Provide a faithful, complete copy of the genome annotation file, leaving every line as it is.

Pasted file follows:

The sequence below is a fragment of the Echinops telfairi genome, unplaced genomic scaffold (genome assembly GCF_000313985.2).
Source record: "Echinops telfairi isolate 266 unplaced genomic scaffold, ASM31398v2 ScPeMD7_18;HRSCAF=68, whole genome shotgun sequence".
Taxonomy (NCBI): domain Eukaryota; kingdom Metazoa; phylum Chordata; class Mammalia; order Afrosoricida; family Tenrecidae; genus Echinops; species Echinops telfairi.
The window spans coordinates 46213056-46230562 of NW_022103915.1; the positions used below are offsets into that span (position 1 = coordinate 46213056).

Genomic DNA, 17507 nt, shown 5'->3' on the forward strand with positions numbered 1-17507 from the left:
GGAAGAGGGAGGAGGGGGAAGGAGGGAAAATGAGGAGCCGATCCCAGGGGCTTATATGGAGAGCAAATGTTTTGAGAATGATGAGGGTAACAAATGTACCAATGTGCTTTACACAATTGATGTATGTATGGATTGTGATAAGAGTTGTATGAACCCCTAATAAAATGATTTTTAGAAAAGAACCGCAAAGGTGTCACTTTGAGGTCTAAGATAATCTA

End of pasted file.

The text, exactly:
The sequence below is a fragment of the Echinops telfairi genome, unplaced genomic scaffold (genome assembly GCF_000313985.2).
Source record: "Echinops telfairi isolate 266 unplaced genomic scaffold, ASM31398v2 ScPeMD7_18;HRSCAF=68, whole genome shotgun sequence".
Taxonomy (NCBI): domain Eukaryota; kingdom Metazoa; phylum Chordata; class Mammalia; order Afrosoricida; family Tenrecidae; genus Echinops; species Echinops telfairi.
The window spans coordinates 46213056-46230562 of NW_022103915.1; the positions used below are offsets into that span (position 1 = coordinate 46213056).

Genomic DNA, 17507 nt, shown 5'->3' on the forward strand with positions numbered 1-17507 from the left:
GGAAGAGGGAGGAGGGGGAAGGAGGGAAAATGAGGAGCCGATCCCAGGGGCTTATATGGAGAGCAAATGTTTTGAGAATGATGAGGGTAACAAATGTACCAATGTGCTTTACACAATTGATGTATGTATGGATTGTGATAAGAGTTGTATGAACCCCTAATAAAATGATTTTTAGAAAAGAACCGCAAAGGTGTCACTTTGAGGTCTAAGATAATCTA